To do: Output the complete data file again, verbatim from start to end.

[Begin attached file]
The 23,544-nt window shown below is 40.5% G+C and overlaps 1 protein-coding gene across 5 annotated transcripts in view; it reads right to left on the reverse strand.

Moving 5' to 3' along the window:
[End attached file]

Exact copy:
The 23,544-nt window shown below is 40.5% G+C and overlaps 1 protein-coding gene across 5 annotated transcripts in view; it reads right to left on the reverse strand.

Moving 5' to 3' along the window: